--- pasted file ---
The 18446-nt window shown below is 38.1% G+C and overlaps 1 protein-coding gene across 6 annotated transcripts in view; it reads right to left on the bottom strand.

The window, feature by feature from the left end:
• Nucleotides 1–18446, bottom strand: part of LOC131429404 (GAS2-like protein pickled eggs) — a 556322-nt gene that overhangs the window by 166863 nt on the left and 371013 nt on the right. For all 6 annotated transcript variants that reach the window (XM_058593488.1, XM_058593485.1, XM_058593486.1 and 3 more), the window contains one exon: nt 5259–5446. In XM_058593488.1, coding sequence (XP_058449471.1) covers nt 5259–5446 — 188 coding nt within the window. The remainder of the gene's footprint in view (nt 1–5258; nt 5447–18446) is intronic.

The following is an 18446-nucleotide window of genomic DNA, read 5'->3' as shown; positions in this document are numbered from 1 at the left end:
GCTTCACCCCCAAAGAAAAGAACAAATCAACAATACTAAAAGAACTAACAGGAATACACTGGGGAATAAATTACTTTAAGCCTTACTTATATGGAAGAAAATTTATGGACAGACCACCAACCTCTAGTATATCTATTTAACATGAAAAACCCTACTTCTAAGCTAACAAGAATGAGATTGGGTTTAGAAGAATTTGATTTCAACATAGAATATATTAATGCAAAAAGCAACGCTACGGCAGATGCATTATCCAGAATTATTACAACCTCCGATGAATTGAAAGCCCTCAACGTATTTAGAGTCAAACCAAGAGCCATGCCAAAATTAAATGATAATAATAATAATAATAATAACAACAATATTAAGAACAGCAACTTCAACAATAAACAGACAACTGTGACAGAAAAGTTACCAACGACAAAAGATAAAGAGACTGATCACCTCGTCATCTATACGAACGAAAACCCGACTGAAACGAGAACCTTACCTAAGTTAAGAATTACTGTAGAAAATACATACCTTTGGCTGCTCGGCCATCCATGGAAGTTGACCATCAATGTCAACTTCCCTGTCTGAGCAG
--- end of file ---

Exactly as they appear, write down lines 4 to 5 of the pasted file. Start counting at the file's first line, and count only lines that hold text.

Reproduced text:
The following is an 18446-nucleotide window of genomic DNA, read 5'->3' as shown; positions in this document are numbered from 1 at the left end:
GCTTCACCCCCAAAGAAAAGAACAAATCAACAATACTAAAAGAACTAACAGGAATACACTGGGGAATAAATTACTTTAAGCCTTACTTATATGGAAGAAAATTTATGGACAGACCACCAACCTCTAGTATATCTATTTAACATGAAAAACCCTACTTCTAAGCTAACAAGAATGAGATTGGGTTTAGAAGAATTTGATTTCAACATAGAATATATTAATGCAAAAAGCAACGCTACGGCAGATGCATTATCCAGAATTATTACAACCTCCGATGAATTGAAAGCCCTCAACGTATTTAGAGTCAAACCAAGAGCCATGCCAAAATTAAATGATAATAATAATAATAATAATAACAACAATATTAAGAACAGCAACTTCAACAATAAACAGACAACTGTGACAGAAAAGTTACCAACGACAAAAGATAAAGAGACTGATCACCTCGTCATCTATACGAACGAAAACCCGACTGAAACGAGAACCTTACCTAAGTTAAGAATTACTGTAGAAAATACATACCTTTGGCTGCTCGGCCATCCATGGAAGTTGACCATCAATGTCAACTTCCCTGTCTGAGCAG